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The struggle is real…

This December I’ll be 4 years into my Azure journey and the struggle is real.

Before going any further I am a very upbeat person, I love to have a laugh and wind people up, this isnt meant to sound like I am complaining, its more a personal story.

What do I mean by that? Well its a similar struggle for people starting out learning Azure.

Instead of where, and how do I get started (which is a common worry when starting out) I have thoughts like how do I stay relevant, what services should I keep an eye on, what areas should I go deep on?

I am what’s called a T-Shaped developer, think of the letter T – I have a breadth of knowledge and go deep in the dev space.

I never wanted to be the goto person in one area, thats just not me, I have always wanted to know something, about as much as I can, and therefor I pay a heavy price for that.

People who are experts in one area will tend to do better than the person who has a good knowledge across a lot of areas. Why do I think that, I just do, It’s hard to stand out as the goto person yeah, but if you are good at one thing then you can devote all of your energy to that one thing. I have a passion for learning and I can be like that forever.

So my struggle invloves, what should I learn?, I love working with Azure, its my primary focus area at this time. The thing to remember is technology changes, it evolves, the Cloud changes at speed. I keep an eye on trends ans I see where the trends are heading and If I am honest – not a huge fan of some of the latest technologies.

We seem to be making developing a solution a lot harder than it used to be, we seem to have black boxes which our code runs on which no one really fully understands. Maybe I am just old and need to get with the cool kids who knows.

So as you can see the struggle is real, keeping your skills up to date isnt too hard if you have the time and energy to do it. My struggle right now is deciding what technologies I want to learn, AI and Data, AKS, Machine Learning.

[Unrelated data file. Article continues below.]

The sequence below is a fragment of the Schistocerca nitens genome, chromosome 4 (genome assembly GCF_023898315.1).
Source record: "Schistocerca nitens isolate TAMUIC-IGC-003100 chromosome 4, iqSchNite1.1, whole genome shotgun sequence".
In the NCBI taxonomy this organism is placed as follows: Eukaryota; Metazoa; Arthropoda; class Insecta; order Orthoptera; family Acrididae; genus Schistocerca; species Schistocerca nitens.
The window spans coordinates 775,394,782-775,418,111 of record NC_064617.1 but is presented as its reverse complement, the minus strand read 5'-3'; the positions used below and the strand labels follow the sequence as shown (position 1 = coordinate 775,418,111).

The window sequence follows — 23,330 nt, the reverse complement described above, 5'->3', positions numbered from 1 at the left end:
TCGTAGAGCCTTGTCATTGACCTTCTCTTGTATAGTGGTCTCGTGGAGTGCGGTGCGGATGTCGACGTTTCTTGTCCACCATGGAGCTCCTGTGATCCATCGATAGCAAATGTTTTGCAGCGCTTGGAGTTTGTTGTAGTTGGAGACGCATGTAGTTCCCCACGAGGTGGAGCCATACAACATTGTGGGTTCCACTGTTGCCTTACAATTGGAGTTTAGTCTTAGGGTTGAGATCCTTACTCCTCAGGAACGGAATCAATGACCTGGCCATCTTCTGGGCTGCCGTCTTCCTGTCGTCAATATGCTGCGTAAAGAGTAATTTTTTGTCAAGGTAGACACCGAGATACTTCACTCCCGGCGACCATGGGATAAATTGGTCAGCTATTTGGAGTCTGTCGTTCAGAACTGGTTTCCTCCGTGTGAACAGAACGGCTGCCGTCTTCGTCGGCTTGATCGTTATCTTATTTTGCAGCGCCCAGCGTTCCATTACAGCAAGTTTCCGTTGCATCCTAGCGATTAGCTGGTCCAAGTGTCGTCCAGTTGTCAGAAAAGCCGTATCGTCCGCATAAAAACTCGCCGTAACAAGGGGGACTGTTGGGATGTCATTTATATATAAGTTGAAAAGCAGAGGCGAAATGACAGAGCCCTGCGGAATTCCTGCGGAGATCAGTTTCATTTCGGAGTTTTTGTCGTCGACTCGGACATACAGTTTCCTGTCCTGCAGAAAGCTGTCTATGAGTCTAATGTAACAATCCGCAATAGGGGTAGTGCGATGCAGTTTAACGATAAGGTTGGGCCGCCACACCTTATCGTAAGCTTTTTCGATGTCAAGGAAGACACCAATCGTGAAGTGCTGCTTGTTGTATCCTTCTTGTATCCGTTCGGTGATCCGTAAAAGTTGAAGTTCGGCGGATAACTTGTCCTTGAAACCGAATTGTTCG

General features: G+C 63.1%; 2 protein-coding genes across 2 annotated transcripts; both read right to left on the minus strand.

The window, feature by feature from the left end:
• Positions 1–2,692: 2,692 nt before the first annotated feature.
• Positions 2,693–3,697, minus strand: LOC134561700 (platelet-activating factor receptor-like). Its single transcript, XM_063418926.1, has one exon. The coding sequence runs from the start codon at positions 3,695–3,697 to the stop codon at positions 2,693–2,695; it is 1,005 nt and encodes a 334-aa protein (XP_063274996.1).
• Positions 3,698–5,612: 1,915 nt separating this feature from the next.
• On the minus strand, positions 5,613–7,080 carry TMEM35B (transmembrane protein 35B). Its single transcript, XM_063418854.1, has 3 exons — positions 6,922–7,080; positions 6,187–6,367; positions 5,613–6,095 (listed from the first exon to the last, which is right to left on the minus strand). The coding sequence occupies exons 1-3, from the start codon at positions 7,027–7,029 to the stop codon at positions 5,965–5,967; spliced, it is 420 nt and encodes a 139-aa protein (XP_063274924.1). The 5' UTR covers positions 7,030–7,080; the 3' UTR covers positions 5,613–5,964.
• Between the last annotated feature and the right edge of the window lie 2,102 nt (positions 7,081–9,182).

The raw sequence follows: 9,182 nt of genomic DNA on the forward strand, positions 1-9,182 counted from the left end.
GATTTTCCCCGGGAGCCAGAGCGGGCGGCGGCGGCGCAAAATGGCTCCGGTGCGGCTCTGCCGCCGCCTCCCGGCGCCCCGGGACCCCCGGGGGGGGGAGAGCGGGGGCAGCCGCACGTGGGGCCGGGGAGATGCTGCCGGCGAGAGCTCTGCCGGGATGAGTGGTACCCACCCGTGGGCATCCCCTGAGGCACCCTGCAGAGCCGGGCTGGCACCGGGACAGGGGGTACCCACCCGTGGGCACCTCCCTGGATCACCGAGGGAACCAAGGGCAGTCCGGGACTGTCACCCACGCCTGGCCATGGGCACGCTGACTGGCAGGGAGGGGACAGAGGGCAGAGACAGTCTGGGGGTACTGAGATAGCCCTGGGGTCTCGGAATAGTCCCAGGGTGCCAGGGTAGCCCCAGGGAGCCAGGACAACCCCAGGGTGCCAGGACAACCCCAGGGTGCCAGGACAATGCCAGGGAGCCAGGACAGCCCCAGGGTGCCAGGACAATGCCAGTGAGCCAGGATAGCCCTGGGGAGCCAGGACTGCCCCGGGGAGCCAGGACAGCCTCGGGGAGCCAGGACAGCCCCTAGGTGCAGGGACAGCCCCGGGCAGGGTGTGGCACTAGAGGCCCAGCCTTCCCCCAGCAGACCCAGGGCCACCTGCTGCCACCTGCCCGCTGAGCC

With Ignite coming in November I’m sure things might change and VNext is the next cool thing.

Anyways getting back to the main point, the struggle is real for all of us, not just the person getting started – we are all doing our best to stay relevant, to learn and help our customers.

Right now I am evaluting what I want to do next, I love my job and I am very lucky to work where I do. This is a personal choice I need to make and its a struggle figuring it all out.

What are you struggling with? – comment below.

Don’t forget to subscribe to my YouTube Channel.



To Don’t List

I had 2 weeks off and plans fell through for the second week and so I have had some down time to figure out my next move. I’ve been searching for something of late and wasnt sure what it was and I know I have found what it was I needed.

Off the back of finding what I needed I am creating a To Don’t list so that I can check this regularly just to ensure I am on track, so here goes.

  • Don’t consume Twitter, use it to post and leave it there.
  • Same with LinkedIn, share content but dont spend time scrolling through it.
  • Don’t purchase a book from Amazon, get half way through it and put it down for good.
  • Don’t keep saying yes to every new project that people want me to work on, work on you’re own projects.
  • Don’t spend time gathering resources for a project and then move onto the next thing because it might be a better idea.
  • Don’t start the podcast back up and then let it slide again, I learned a lot from speaking to people all over the globe and it was a lot of fun.
  • Don’t spend time blogging just for the sake of blogging.
  • Don’t work on cool Azure projects at work and not blog about them either.
  • Don’t do any more exams unless I need to know about the thing for work, you’ve done loads, concentrate on your other projects.

Ok so this was a very quick blog post to keep me in check. I will probably add to it as I go.

Don’t forget to subscribe to my YouTube Channel.



Deploying your Azure Function using Azure DevOps